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PC Crashes: a beginners guide

by Don Penlington

PC Crashes
A Beginner's Guide


by Don Penlington


There are varying degrees of crash---anything from a simple screen freeze or "lockup" to a complete inability to open Windows.  Carry out the following procedures strictly in this order. If no effect from each stage, go to the next stage.

Close the current application from the Taskbar at foot of screen.

Hold down Alt+Ctrl and press Delete. From the resulting window (if it appears) press "End Task". If nothing happens, pray and try it again, several times. You may get a "Not responding" message. Press "End Task" again. If no luck, or if everything then locks solid, go to Step 3.

Now it's a little more serious--if you have a "Reset" button (near the power button) press it.  The computer should close down and then restart. If it does, have your finger ready on p or F8 (you'll have to see which one works best for your computer). Press p or F8 immediately you see the "Windows Starting" message. This will pause the startup menu. Select "Safe Mode". It will take the computer a few minutes to arrive at Safe Mode. The same start menu may reappear and stop for a few seconds as if asking you to select Safe Mode again. 


Resist the temptation to hurry it up. It should soon move off of its own accord. At this stage it is trying to rectify whatever caused the crash. It may go thru this cycle 2 or 3 times. (If it keeps on recycling, you are in deeper trouble--see 4). You will then see a box asking you if you want to do any repairs. Ignore this and click OK. Your desktop will then come up, but may look very odd. This is normal, because Safe Mode operates at the lowest resolution and with the minimum number of colors. 

 THEN YOU MUST WAIT FOR THE HARD DRIVE TO STOP CLACKING and the red light to stop flickering. When it has all gone quiet, and not before, select "Shut Down." If all is well, the computer will reset everything, properly close down the offending program, and you will eventually get the message "It is now safe to close down ". You may now restart the computer by pressing Alt+Ctrl+Delete again. Windows should then open in the normal way.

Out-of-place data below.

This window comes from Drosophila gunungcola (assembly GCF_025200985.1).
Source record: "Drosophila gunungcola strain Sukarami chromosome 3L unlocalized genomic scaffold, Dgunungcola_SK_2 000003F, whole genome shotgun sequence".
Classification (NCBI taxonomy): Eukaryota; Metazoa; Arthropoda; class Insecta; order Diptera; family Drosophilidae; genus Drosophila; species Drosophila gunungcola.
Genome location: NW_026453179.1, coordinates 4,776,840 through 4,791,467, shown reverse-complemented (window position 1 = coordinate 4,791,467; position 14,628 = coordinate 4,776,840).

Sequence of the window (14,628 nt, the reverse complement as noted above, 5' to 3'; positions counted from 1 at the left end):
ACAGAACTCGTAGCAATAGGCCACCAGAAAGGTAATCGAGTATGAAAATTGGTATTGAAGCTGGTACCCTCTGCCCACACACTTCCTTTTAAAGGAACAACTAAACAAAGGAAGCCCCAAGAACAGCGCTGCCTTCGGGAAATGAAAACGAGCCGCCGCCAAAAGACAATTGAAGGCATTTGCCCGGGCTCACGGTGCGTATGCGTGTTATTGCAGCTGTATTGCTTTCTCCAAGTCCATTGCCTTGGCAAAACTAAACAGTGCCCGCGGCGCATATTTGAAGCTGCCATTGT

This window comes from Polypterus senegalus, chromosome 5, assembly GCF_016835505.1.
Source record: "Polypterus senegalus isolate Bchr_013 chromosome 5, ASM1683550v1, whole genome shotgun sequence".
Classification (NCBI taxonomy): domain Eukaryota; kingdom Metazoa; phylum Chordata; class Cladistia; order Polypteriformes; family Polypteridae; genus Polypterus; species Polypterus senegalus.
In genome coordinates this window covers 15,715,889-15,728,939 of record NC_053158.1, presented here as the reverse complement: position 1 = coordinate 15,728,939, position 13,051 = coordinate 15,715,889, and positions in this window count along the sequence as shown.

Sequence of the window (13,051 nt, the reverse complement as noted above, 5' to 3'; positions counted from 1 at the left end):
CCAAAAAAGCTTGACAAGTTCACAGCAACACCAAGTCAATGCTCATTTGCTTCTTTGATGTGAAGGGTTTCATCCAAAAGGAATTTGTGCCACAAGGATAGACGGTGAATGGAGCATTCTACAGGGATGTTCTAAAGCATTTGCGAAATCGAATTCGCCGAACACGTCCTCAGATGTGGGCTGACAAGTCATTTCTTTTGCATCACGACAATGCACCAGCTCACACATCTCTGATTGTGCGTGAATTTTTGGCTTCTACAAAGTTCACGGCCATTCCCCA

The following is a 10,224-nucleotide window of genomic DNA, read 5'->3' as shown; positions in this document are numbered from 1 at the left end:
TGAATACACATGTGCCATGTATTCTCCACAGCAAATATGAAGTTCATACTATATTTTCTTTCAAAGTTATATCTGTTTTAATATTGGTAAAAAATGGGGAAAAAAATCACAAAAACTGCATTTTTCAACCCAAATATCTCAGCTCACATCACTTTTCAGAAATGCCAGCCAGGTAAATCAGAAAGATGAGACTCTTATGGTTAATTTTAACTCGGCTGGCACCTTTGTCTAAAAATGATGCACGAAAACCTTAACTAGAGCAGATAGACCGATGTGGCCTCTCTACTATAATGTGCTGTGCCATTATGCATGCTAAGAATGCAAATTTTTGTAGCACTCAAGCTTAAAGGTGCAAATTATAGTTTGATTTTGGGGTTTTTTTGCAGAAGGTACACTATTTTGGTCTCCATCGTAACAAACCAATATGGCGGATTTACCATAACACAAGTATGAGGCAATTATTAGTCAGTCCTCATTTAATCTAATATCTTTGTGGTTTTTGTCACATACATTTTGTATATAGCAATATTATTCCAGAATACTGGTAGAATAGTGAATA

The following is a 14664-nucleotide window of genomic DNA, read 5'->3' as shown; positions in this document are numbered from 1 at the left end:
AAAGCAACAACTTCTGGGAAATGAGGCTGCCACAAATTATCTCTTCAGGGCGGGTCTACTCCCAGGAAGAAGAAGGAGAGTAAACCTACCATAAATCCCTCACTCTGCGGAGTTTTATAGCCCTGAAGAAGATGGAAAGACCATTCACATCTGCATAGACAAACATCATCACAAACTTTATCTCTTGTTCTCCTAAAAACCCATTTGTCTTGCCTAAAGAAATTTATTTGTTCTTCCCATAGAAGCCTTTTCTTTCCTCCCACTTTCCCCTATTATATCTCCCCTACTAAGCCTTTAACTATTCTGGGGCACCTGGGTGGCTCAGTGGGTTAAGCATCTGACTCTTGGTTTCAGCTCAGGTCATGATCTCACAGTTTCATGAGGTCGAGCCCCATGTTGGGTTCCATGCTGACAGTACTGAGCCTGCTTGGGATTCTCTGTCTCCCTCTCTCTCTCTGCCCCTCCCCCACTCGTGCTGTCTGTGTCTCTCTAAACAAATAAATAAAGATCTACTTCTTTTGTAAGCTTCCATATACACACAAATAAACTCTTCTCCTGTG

If it keeps on going back to the start menu, ("looping") you may have a more serious problem---call for expert advice at this stage. Leave the computer running if practical, otherwise power off. You may need to reboot from an emergency boot-up disk or reinstall Windows.

If "Reset" fails to do anything, or if you don't have a reset button, push the Power button to switch completely off, leave it for a few seconds, then try restarting. Go into Safe Mode as outlined above.

If, on restart, Windows won't start and nothing comes up on the screen at all, close down, insert your emergency startup floppy disk, and restart.  This should restart the computer in Dos, from which you may be able to manually restart or restore Windows. Try typing win at the C-Prompt and press Enter, this will normally open Windows. Check for a boot virus.

That's about as far as you can go without being fairly technically proficient.


  1. Windows should not ever be allowed to reload after a serious crash without first having been through "Safe Mode". Otherwise the cause of your crash may remain in the system and may cause future instabilities. This is one of the commonest causes of general computer instability.
  2. Practice shutting down and restarting in Safe Mode so that, if an emergency ever arises, you will be confident with this procedure. Don't wait for an emergency.
  3. After running in Safe Mode and restarting, your desktop icons will usually be in a mess.  This is normal, because Safe Mode runs in the lowest possible resolution, and unfortunately it leaves your desktop in a bit of a mess.  You'll just have to restore it all by hand, or by selecting "Line up icons" when you right click in the Desktop, or get a utility such as Ezdesk that will restore the icons as they were.


Don Penlington




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